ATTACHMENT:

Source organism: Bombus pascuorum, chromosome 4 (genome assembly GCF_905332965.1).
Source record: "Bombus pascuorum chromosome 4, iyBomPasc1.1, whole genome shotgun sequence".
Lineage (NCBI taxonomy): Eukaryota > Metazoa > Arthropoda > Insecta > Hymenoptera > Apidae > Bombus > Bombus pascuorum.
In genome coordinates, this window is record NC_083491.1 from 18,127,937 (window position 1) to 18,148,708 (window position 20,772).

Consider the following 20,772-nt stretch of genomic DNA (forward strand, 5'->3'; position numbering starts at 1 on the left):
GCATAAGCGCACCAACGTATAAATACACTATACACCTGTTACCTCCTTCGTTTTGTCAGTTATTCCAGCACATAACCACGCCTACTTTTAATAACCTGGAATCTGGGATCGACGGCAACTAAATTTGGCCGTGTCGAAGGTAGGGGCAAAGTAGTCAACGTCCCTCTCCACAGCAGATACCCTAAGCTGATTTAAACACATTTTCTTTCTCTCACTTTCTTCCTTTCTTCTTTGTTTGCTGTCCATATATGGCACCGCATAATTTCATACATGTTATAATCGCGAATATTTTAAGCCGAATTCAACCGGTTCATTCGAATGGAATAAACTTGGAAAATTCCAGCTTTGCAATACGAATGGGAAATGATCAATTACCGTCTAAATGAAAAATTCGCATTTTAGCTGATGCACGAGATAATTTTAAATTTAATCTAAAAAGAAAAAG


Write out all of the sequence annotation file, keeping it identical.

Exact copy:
Source organism: Bombus pascuorum, chromosome 4 (genome assembly GCF_905332965.1).
Source record: "Bombus pascuorum chromosome 4, iyBomPasc1.1, whole genome shotgun sequence".
Lineage (NCBI taxonomy): Eukaryota > Metazoa > Arthropoda > Insecta > Hymenoptera > Apidae > Bombus > Bombus pascuorum.
In genome coordinates, this window is record NC_083491.1 from 18,127,937 (window position 1) to 18,148,708 (window position 20,772).

Consider the following 20,772-nt stretch of genomic DNA (forward strand, 5'->3'; position numbering starts at 1 on the left):
GCATAAGCGCACCAACGTATAAATACACTATACACCTGTTACCTCCTTCGTTTTGTCAGTTATTCCAGCACATAACCACGCCTACTTTTAATAACCTGGAATCTGGGATCGACGGCAACTAAATTTGGCCGTGTCGAAGGTAGGGGCAAAGTAGTCAACGTCCCTCTCCACAGCAGATACCCTAAGCTGATTTAAACACATTTTCTTTCTCTCACTTTCTTCCTTTCTTCTTTGTTTGCTGTCCATATATGGCACCGCATAATTTCATACATGTTATAATCGCGAATATTTTAAGCCGAATTCAACCGGTTCATTCGAATGGAATAAACTTGGAAAATTCCAGCTTTGCAATACGAATGGGAAATGATCAATTACCGTCTAAATGAAAAATTCGCATTTTAGCTGATGCACGAGATAATTTTAAATTTAATCTAAAAAGAAAAAG